It was a regular day in mid-September when Tasha Bigras and her best friend left his acreage just outside of Stoughton, and the pair made the trip to Regina to do some shopping. Bigras was shocked to find that her friend's dog, Bear, was missing from the yard when they returned. The sweet and gentle dog did not have a history of leaving home on his own, so the two friends began their search. A bit of investigating would only turn up a set of tire tracks passing by the acreage, but no other signs of Bear could be found. It would take months of posting online and hoping for somebody to spot him before a lead on Bear's location would finally come through.
"I put posts up in the lost and found pets pages for Estevan, Weyburn, and Saskatchewan. We were looking everywhere," said Bigras. "We had heard absolutely nothing up until last Friday. That's when we got a call from a vet in Toronto. She called us because someone had brought Bear in to get checked and he was microchipped, so they contacted us right away."
It appeared as though this Toronto man had purchased Bear from a private seller and was doing his due diligence as a new pet owner by taking him to a vet for a checkup. While we may never know the exact events that brought Bear into his possession, the vet who discovered the microchip was not exactly surprised to find that this dog already had a home.
"Sadly, it seems very common," said Bigras. "Usually it's not this far out, though. Usually, the Toronto area dogs that are brought in are supposedly from Ottawa and Montreal, not from two provinces over! We were absolutely stunned."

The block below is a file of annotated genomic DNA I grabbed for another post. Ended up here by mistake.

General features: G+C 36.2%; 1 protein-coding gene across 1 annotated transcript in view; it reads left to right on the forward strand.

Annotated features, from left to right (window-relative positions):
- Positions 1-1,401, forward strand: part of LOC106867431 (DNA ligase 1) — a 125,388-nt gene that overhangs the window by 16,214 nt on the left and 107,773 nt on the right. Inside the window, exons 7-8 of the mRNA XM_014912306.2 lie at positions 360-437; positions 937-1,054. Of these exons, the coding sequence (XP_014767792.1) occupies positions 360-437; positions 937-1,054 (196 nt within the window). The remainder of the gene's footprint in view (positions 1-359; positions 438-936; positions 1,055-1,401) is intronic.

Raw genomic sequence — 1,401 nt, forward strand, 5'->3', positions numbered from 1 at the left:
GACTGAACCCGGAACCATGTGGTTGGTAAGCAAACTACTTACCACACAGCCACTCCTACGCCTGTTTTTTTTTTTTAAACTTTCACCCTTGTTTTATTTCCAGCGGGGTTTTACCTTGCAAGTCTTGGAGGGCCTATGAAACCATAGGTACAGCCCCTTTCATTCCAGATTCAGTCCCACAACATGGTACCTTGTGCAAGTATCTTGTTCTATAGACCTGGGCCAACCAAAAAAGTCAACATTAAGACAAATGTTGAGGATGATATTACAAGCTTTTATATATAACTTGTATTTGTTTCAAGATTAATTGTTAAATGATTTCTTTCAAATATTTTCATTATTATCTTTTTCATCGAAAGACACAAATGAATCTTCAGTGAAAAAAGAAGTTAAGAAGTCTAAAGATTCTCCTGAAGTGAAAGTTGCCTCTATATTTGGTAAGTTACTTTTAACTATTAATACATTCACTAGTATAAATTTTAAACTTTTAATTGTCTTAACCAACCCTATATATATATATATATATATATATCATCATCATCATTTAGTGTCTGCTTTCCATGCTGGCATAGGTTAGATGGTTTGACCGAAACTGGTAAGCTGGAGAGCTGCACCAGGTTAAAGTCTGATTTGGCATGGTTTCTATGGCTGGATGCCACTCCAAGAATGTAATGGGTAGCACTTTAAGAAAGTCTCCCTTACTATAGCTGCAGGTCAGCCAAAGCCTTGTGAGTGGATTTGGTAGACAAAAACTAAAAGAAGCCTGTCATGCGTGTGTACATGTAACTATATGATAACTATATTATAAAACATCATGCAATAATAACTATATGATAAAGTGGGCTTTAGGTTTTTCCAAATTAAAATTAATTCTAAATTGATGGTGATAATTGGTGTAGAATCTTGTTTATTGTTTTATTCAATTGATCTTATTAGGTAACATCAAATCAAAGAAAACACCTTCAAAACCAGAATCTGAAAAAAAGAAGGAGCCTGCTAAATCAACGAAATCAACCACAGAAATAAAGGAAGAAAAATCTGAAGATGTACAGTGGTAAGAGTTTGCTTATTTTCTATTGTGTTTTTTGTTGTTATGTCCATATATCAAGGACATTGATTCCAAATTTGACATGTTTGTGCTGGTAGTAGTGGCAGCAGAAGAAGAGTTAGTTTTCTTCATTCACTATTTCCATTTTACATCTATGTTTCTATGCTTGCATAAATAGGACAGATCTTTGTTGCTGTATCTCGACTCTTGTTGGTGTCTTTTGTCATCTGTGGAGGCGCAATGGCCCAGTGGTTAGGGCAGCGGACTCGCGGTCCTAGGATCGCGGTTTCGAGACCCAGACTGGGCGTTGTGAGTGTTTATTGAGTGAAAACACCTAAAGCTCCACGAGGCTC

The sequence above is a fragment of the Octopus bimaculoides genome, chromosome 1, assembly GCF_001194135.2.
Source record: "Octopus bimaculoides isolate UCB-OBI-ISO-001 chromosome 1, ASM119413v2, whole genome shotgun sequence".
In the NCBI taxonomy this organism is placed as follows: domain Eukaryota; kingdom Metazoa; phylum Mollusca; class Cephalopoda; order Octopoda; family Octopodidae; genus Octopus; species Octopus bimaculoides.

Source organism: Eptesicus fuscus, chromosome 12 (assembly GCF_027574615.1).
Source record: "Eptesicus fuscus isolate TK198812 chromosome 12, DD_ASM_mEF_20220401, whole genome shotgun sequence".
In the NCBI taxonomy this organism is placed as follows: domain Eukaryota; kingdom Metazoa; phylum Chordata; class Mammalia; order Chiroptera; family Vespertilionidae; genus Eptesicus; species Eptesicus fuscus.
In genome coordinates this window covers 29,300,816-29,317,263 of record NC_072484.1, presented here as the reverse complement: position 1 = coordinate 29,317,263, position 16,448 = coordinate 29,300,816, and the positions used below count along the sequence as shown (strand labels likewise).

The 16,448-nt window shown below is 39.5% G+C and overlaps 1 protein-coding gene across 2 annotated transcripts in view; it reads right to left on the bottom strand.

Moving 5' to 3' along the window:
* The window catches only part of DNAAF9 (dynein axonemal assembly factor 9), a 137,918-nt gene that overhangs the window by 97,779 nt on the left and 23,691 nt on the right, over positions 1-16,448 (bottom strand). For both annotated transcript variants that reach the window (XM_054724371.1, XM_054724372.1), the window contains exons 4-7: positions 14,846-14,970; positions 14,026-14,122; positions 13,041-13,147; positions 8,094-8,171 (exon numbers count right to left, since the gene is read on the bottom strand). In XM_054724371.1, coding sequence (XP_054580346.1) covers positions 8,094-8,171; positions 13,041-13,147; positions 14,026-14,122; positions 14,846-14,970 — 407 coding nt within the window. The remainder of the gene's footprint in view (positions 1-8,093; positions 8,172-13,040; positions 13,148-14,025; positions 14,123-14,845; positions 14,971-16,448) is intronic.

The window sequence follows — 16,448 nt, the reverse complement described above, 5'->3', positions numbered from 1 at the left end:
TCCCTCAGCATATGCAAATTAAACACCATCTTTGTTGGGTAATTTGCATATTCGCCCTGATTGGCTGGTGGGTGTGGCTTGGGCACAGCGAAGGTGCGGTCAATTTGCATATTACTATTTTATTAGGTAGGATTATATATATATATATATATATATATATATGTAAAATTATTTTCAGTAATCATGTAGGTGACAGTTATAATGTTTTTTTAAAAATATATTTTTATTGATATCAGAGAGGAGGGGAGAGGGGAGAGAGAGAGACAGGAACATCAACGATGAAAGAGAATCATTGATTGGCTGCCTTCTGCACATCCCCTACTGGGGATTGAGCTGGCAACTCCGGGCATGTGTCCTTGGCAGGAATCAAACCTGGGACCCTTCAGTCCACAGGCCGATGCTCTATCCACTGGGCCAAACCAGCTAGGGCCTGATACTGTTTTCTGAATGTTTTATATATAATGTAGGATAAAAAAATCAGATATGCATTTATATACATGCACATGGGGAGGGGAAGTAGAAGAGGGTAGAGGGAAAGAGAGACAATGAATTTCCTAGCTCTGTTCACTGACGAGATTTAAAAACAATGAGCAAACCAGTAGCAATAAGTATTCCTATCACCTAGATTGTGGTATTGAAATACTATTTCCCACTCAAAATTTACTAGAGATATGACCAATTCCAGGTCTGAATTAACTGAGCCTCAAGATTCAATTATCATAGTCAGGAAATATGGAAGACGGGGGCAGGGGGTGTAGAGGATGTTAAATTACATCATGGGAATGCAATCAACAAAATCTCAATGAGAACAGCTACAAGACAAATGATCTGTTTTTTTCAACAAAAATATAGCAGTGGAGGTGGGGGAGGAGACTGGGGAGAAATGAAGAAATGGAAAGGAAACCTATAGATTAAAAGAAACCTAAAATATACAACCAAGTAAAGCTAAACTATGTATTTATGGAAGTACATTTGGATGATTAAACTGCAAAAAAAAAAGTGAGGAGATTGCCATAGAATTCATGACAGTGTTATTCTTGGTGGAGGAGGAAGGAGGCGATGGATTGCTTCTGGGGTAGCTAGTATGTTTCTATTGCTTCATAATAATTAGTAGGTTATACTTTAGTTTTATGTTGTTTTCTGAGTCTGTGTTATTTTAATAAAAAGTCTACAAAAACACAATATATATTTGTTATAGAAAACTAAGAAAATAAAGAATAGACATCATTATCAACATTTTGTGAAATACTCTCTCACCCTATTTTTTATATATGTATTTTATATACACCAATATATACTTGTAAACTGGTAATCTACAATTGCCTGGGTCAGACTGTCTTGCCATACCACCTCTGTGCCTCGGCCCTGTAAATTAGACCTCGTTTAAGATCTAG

Now with Bear thankfully located safe and sound, the difficult process of bringing him home begins. Tasha said that they have been brainstorming options since receiving the news. They considered hiring a long-haul trucker to transport Bear and they did the math on making the drive themselves, but too many logistical hurdles have led them to the conclusion that flying to Toronto and flying him home is the best option available.
"Now we need to find a proper crate, take Bear back to the vet to get the proper papers showing a clean bill of health so he can fly, transport him to the airport, and somehow cover the cost of airfare and everything else," listed Bigras. "It will cost a little over $2,000 but to drive means time off of work on top of everything else, so flying is our best option."
Tasha has been extremely thankful for the friendly and helpful pet-owner communities in the Southeast, and all of the people who have reached out with their advice. While chatting with other local dog owners online, one person shared their own story of how their dog went missing last Summer as well. Thanks to their pet's microchip, they received a call from a vet in Saskatoon and were able to be reunited about a month ago. An eerie coincidence, no doubt. With a plan in place to bring Bear home, Bigras hopes to soon put this crazy experience behind her.
"Pets are family. They look after you as much as you look after them. I'm just doing what I can to get our baby back home."
Tasha and her friend plan to leave for Toronto this Friday for a quick turnaround trip to bring Bear home. While they expect to pay fully out of pocket, they are hoping for the kindness of local pet owners to help ease some of the costs that the trip will incur by donating any amount that they are comfortable with. Those wishing to contribute to their journey can do so by donating to Tasha's GoFundMe Page by clicking HERE, or by way of e-transfer if preferred: firstname.lastname@example.org
Although Bear's story may soon end on a positive note, his is a cautionary tale. Pet owners should remain vigilant and ensure that their dogs have a working microchip with accurate contact information in case they go missing.